"The peace team was fully aware of this and in the loop," the official said. "Certain parties are going to react the way they need to react. We expect bumps along the way– but we believe there is an historic opportunity."

Greenblatt wrote on Twitter that Trump's speech was "courageous" effort to recognize the current and historic reality of the city's status. His team is committed to pressing on, he continued, no matter how angrily parties react in the short term.

Members of Israel's cabinet have praised the move as "destined" and "overdue." And Prime Minister Benjamin Netanyahu released a video statement praising Trump's action.



"We're profoundly grateful to the president for the courageous and just decision," Netanyahu said, calling the move one in furtherance of peace, "because there is no peace that does not include Jerusalem as the capital of Israel."

"This decision reflects the presidents commitment to an ancient and enduring truth," he added.

But the Palestinians have warned this marks a potentially fatal blow to Trump's burgeoning peace initiative, and Hamas has called for a new intifada– a violent uprising– in response.

In a forceful speech, Palestinian Authority President Mahmoud Abbas rejected Trump's claim that his move was actually a step towards peace– and said that, with his actions, the US had relinquished its historic role as broker.

"The US administration with this statement has chosen to go against all the international and bilateral agreements, and to ignore the international consensus," Abbas said in a televised address. "The United States is withdrawing from the role it has played in the peace process."

Abbas recounted Christian and Muslim history in the contested city, known in the Arab world as al-Quds, without acknowledging any Jewish history there.

"It's an attempt to change our history, and it will not succeed," he said. "It's a Palestinian city– an Arab city, a Christian city and a Muslim city."




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What Every Grocery Store Gets Wrong About Hanukkah

BY STACEY ZISOOK ROBINSON DEC 1, 2016
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The Christmas push is on. Red and green and bits of tinsel are being crammed into an aisle or two in many stores. An almost infinite variety of Christmas wrapping paper is popping up everywhere. Last week, I was treated to a host of heavenly angels doing an easy-listening rendition of some carol or other while I shopped for peanut butter and cat food.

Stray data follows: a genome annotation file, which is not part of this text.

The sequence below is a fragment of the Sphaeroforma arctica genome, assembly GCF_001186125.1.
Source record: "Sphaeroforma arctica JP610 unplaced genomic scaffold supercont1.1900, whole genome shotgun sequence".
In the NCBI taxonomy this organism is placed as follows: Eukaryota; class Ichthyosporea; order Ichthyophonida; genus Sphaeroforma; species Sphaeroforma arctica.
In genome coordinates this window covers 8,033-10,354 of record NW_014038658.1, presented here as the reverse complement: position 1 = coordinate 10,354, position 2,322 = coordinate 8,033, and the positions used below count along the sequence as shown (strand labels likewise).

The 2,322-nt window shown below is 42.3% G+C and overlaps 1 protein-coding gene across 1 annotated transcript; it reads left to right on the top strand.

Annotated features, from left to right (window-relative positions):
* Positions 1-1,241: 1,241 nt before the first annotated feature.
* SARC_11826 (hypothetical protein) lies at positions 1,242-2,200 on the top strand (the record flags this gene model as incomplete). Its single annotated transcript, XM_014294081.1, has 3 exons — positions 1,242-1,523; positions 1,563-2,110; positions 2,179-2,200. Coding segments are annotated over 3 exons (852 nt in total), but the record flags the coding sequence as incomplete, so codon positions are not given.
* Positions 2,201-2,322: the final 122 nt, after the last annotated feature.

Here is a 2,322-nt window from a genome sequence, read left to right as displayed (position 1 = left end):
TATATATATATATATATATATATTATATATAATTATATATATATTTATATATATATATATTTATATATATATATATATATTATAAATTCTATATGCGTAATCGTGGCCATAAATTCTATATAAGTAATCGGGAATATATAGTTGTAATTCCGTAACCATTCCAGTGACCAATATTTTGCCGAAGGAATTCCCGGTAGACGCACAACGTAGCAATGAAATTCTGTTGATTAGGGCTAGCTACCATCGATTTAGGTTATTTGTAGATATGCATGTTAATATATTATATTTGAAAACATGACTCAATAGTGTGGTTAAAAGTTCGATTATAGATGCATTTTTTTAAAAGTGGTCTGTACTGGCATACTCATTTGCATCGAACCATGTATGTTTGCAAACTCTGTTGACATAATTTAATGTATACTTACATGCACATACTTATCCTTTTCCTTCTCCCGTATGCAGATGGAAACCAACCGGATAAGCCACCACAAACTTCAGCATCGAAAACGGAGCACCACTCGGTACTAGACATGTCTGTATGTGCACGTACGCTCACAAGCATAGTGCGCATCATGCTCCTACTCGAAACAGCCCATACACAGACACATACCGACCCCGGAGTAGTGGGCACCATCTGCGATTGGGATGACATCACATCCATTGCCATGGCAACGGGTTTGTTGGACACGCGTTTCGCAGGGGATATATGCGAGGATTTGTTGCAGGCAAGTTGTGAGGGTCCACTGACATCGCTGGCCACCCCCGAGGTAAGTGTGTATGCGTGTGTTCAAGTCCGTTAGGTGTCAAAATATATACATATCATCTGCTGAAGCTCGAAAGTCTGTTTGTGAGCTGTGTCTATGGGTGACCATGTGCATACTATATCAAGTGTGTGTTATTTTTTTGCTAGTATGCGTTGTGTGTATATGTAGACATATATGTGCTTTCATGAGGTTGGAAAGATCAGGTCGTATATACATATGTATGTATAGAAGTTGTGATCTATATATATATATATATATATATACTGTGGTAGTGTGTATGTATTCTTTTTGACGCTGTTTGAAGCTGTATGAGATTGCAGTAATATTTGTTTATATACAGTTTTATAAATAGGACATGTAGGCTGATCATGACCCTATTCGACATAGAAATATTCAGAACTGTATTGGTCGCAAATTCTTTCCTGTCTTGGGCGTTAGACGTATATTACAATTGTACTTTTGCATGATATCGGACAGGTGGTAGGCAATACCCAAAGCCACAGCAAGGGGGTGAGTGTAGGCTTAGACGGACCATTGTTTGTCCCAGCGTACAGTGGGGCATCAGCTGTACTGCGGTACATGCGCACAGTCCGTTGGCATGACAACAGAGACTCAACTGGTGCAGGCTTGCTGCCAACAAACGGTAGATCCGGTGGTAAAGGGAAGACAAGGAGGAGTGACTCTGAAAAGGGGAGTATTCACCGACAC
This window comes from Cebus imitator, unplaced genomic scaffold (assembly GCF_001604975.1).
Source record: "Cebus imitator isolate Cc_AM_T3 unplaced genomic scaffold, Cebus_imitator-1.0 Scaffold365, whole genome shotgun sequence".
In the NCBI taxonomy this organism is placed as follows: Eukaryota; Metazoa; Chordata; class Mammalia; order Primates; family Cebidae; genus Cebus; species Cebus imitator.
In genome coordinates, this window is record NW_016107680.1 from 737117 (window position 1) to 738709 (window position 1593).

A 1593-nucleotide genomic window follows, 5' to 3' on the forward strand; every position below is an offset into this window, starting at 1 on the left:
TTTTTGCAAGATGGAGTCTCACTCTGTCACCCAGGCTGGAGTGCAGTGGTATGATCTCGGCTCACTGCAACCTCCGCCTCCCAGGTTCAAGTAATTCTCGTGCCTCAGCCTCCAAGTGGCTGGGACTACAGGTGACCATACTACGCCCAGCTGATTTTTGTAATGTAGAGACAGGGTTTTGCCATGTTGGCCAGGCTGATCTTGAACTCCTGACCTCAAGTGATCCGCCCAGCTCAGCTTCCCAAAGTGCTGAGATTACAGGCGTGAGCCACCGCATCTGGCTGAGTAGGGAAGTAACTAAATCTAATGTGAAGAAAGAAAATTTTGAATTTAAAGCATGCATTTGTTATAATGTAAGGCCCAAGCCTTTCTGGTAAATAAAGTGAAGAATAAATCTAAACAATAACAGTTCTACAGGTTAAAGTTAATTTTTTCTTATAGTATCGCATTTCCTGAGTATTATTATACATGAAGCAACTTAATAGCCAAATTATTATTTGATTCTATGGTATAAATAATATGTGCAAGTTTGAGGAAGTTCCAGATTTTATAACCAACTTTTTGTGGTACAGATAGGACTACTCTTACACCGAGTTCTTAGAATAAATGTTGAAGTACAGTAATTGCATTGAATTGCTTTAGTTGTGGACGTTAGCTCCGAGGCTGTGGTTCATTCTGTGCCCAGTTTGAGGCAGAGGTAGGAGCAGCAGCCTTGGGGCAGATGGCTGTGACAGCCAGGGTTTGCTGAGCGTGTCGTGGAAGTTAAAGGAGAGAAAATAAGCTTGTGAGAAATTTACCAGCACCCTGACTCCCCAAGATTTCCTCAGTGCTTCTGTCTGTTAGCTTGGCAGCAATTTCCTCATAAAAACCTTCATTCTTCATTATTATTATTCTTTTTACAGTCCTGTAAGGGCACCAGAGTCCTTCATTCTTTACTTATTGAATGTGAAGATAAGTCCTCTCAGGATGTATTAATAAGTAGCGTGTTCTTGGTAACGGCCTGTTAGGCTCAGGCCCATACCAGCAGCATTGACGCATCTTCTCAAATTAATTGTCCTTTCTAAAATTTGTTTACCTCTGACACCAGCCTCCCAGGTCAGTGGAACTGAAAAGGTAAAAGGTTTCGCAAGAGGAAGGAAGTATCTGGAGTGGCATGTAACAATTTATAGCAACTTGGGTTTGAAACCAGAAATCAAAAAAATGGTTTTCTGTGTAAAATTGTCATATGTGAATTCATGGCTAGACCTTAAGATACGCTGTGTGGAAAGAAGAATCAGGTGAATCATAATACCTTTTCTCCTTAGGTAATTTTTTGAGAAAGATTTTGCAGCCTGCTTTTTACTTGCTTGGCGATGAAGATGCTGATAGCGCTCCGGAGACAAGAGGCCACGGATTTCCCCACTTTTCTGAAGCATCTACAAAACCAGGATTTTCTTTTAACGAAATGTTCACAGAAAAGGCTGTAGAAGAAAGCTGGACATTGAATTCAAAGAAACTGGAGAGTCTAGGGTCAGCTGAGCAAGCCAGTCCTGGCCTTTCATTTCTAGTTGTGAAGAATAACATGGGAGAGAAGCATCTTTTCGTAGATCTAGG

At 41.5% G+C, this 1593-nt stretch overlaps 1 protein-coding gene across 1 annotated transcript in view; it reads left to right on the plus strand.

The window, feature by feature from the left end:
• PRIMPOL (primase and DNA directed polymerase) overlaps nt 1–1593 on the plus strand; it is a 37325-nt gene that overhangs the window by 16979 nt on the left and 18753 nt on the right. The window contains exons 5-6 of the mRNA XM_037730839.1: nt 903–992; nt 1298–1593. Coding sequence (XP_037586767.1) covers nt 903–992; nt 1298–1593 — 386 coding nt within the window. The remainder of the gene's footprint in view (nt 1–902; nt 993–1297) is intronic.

And in the spirit of multi-culturalism, here come the Hanukkah displays: matzah, kosher grape juice, and yahrzeit candles.

Every Jewish holiday. Every time.

With the exception of grocery stores in the more Jewish neighborhoods, every Jewish holiday seems to mean a single aisle endcap display of matzah, grape juice, and "jelly glass" candles. I'm 55 years old, and this has always been the case.

I'm long past the days of yearning for a tree or a visit from Santa. I take great joy in lighting the several menorahs we have—some bought, some made. I finally learned to make latkes from scratch and give my dad grief when he douses them in salt and ketchup rather than apple sauce. I still love Christmas carols, still hate egg nog, and I have no problem with mall Santas and cashiers who wish me "Merry Christmas!" as they hand me my change.

Here's where I get stuck: matzah, grape juice, and candles.

You'd think, after all this time, after the science that marketing has become—where advertising and manipulation and cash go hand in hand—these grocery stores would at least learn to distinguish which Jewish holiday requires matzah, which require menorah candles, and when to lay out the yahrzeit candles (hint: people die year-round). I won't even get into the major retailers who refuse to carry any Hanukkah merchandise in their glut of holiday paraphernalia. Refuse. It's 2016. for crying out loud. I've called corporate offices. They all have a policy. That's fine; I have money to burn and other stores in which to burn it.